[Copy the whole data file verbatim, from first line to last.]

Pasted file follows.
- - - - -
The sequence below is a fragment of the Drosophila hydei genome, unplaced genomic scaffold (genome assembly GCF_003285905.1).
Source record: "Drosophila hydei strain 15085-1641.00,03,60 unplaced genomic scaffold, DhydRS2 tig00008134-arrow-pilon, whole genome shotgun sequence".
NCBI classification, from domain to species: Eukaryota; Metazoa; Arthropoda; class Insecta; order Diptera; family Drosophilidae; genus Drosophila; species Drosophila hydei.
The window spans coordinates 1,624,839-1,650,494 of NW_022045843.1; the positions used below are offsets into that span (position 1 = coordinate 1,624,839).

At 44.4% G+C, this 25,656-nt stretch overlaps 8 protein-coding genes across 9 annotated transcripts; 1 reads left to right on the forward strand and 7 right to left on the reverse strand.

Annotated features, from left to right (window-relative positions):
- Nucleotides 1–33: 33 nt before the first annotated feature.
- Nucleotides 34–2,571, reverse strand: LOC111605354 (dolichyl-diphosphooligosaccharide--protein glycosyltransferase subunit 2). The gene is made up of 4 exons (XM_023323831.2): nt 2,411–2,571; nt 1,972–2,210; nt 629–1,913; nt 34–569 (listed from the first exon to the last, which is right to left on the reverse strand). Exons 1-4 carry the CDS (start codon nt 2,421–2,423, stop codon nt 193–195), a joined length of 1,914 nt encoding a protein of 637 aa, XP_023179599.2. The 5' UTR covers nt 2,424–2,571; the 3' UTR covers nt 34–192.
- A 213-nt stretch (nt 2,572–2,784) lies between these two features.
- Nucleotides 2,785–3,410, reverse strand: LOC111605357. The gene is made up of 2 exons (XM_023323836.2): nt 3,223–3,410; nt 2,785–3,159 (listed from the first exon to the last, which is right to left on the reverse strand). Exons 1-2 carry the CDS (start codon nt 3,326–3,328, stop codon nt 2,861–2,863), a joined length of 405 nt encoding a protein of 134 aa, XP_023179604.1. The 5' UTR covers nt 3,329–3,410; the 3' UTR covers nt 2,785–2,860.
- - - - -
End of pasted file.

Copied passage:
The sequence below is a fragment of the Drosophila hydei genome, unplaced genomic scaffold (genome assembly GCF_003285905.1).
Source record: "Drosophila hydei strain 15085-1641.00,03,60 unplaced genomic scaffold, DhydRS2 tig00008134-arrow-pilon, whole genome shotgun sequence".
NCBI classification, from domain to species: Eukaryota; Metazoa; Arthropoda; class Insecta; order Diptera; family Drosophilidae; genus Drosophila; species Drosophila hydei.
The window spans coordinates 1,624,839-1,650,494 of NW_022045843.1; the positions used below are offsets into that span (position 1 = coordinate 1,624,839).

At 44.4% G+C, this 25,656-nt stretch overlaps 8 protein-coding genes across 9 annotated transcripts; 1 reads left to right on the forward strand and 7 right to left on the reverse strand.

Annotated features, from left to right (window-relative positions):
- Nucleotides 1–33: 33 nt before the first annotated feature.
- Nucleotides 34–2,571, reverse strand: LOC111605354 (dolichyl-diphosphooligosaccharide--protein glycosyltransferase subunit 2). The gene is made up of 4 exons (XM_023323831.2): nt 2,411–2,571; nt 1,972–2,210; nt 629–1,913; nt 34–569 (listed from the first exon to the last, which is right to left on the reverse strand). Exons 1-4 carry the CDS (start codon nt 2,421–2,423, stop codon nt 193–195), a joined length of 1,914 nt encoding a protein of 637 aa, XP_023179599.2. The 5' UTR covers nt 2,424–2,571; the 3' UTR covers nt 34–192.
- A 213-nt stretch (nt 2,572–2,784) lies between these two features.
- Nucleotides 2,785–3,410, reverse strand: LOC111605357. The gene is made up of 2 exons (XM_023323836.2): nt 3,223–3,410; nt 2,785–3,159 (listed from the first exon to the last, which is right to left on the reverse strand). Exons 1-2 carry the CDS (start codon nt 3,326–3,328, stop codon nt 2,861–2,863), a joined length of 405 nt encoding a protein of 134 aa, XP_023179604.1. The 5' UTR covers nt 3,329–3,410; the 3' UTR covers nt 2,785–2,860.